The number obtained estimates the maximum amount of calories that an adult takes in one hour. This number should be multiplied by 24 to determine the number of calories that are required to support the BMR in one day. The answer obtained represents the basal metabolic rate (Srilakshmi, 2006, P.114).

Determinants of basal metabolic rate

The following are the factors that affect the basal metabolic rate of an adult; Genetics plays the greatest role in determining the basal metabolic rate in an adult. Usually, some people bear faster metabolisms while others have slow metabolisms all this is attributed to hereditary factors.

Gender is the other factor that affects the basal metabolic rate. The basal metabolic rate is lower in the case of women as a result of the differences in the fat to ratio muscle as compared to that of men. The muscle tissues usually consume a high level of energy as compared to the fat tissue. Typically, men require high consumption of calories as compared to women because they have additional muscle tissue. Men consume their calories much faster as compared to women making them have a greater basal metabolic rate.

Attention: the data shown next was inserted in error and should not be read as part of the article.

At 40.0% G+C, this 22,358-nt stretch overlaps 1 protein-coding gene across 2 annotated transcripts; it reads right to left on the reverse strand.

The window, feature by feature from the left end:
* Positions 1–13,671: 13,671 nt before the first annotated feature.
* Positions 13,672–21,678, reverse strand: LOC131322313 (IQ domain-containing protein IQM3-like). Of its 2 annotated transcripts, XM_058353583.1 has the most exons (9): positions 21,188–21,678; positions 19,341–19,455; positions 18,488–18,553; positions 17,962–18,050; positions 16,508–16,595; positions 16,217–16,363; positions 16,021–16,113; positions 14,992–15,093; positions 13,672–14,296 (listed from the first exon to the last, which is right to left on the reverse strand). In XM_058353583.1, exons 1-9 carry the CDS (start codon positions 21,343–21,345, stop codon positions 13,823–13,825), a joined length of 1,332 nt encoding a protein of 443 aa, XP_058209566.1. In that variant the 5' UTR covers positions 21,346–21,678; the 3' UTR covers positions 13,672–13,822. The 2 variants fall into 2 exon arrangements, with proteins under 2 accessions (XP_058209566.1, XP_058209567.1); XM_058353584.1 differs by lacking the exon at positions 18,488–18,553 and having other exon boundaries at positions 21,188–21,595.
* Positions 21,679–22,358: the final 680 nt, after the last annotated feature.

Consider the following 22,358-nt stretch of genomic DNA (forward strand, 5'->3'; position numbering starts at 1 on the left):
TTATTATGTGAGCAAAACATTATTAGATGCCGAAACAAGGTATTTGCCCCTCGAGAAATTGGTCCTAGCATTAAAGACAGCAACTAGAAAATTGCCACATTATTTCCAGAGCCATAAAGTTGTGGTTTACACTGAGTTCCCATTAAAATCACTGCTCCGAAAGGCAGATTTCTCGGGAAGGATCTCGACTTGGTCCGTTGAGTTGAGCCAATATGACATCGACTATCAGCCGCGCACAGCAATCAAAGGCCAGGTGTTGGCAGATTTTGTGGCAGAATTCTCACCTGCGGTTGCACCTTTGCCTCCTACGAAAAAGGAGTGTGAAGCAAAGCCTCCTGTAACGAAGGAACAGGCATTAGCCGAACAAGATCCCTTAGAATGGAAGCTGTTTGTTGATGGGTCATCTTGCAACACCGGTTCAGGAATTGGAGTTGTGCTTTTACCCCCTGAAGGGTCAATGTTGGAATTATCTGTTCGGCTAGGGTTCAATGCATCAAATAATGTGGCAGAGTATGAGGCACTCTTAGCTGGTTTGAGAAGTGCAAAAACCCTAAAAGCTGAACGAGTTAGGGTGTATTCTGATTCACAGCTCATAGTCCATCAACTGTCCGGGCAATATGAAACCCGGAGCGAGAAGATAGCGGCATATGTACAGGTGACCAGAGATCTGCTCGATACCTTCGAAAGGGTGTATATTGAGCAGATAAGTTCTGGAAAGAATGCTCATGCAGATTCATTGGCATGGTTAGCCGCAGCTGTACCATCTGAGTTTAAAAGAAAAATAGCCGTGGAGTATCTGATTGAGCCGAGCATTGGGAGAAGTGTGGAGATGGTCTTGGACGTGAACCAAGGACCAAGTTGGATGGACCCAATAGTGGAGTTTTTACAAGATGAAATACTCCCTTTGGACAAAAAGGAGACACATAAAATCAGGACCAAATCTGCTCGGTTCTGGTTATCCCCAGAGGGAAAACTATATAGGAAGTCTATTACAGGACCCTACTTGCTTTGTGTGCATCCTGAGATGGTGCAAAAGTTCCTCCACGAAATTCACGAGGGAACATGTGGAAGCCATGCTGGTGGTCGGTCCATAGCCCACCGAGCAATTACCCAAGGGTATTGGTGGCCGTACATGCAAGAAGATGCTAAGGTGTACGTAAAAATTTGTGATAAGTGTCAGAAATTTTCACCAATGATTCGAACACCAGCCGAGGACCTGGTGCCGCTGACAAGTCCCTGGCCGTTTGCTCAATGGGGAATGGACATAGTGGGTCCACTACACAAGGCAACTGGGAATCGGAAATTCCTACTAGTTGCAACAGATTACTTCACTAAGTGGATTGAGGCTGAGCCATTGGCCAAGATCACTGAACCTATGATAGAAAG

Age affects the basal metabolic rate in that the BMR usually decreases to about 3 % once a person reaches 20 years. This is greatly associated with reduced hormone levels and loss of muscle mass. This thus implies that if one is deemed to get fatter in case he or she does not change anything as he or she ages (Stanfield, & Hui, 2009, P.148).

Weight is another factor that affects BMR. Usually; heavy people have a high basal metabolic rate as compared to those who are light. This implies that obese women have a high BMR than thinner women.

The surface area of the body is another factor that affects the basal metabolic rate. The surface area of the body encompasses both weight and height implying that a larger surface area results in a higher basal metabolic rate. Thus, people who are tall and thin have a greater basal metabolic rate as compared to short people.